Struggling Australian online video company Quickflix is in merger talks with a Chinese firm.
Quickflix said Wednesday (Aug 5 locally) that it has signed a non-binding memorandum of understanding with the unnamed Chinese company and says it hopes to announce a deal later this month.
The company, which has just 137,000 subscribers (including trial subs) reckons that it has developed technology that could easily be scaled up to a far larger and multi-national audience.
“Quickflix is pleased to announce that it has entered into a non-binding MOU with a Shanghai-based film and television company to combine their businesses and form a global streaming platform for distribution of Chinese film and TV content into and international markets,” it said in a statement. “[Subject to approvals] the parties intent to proceed with a transaction in which Quickflix will acquire the Shanghai-based company for a consideration to be negotiated on completion of due diligence.”
The news emerged shortly after Quicklflix revealed deepening losses and the cancellation of an important content deal with Presto, a rival online video firm backed by New Corp.’s pay-TV operator Foxtel and Seven West Media.
The identity of the Chinese firm currently remains a mystery. “The Shanghai-based company produces original Chinese language film and TV, participates in co-production in China and international markets and has a slate of future production including a co-production with a U.S. studio. The Shanghai-based company is profitable and generates free cash flow. Consolidation with Quickflix would result in the combined entity having a significantly improved financial outlook and ability to access further capital for future growth.”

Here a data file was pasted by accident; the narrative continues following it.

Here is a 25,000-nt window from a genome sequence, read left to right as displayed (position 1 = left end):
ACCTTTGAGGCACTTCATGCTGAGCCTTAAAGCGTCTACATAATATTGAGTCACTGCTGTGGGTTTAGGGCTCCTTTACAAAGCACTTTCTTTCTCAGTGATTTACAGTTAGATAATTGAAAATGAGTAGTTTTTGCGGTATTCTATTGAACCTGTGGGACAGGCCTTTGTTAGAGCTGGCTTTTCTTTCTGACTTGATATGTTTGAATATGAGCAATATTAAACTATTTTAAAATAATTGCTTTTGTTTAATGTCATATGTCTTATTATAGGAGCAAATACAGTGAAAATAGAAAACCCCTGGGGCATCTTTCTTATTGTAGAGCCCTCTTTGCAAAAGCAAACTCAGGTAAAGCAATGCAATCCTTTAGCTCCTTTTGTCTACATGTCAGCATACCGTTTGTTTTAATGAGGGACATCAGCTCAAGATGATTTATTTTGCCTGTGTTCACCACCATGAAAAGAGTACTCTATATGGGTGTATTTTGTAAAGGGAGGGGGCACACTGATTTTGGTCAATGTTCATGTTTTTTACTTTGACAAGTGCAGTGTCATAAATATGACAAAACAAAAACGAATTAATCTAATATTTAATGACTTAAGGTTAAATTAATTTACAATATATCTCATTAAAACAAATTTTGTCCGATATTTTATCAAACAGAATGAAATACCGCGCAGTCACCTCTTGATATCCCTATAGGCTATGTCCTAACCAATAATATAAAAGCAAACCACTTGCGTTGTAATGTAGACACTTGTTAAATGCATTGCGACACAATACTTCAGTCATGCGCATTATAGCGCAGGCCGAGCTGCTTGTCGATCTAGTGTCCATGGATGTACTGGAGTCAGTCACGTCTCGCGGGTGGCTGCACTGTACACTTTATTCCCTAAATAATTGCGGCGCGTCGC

Given Quickflix’s rocky financial status that points to a reverse takeover — an acquisition involving a massive issuing of shares that leaves the owners of the acquired company as majority shareholders. At A$0.002 per share, Quickflix has a market capitalization of A$4.41 million (US$3.38 million).
Quickflix said last week that it had managed to increase its total number of subscribers by 4% in the past year, but that it had lost A$850,000 in the January to March quarter.
The Australian online video scene is competitive, complicated and weakened by high levels of piracy. Quickflix, which is listed on the Australian Stock Exchange and started in DVD rentals in 2004, is the oldest of a number of local firms were in the market before the arrival of Netflix in March this year. According to some commentators, Netflix has already become the market leader in Australia, with an estimated 559,000 households and 1.42 million viewers according to Roy Morgan Research.
In May, Quickflix announced that it would be a reseller of subscriptions to Presto. “Presto streaming will complement Quickflix’s transactional streaming (pay per view movies and pay per season TV movies) and DVD subscription services,” it argued at the time. On Tuesday (Aug 4), however, it said that the “Conditions precedent to the Foxtel Presto reseller agreement have not been met and that the agreement is therefore terminated.”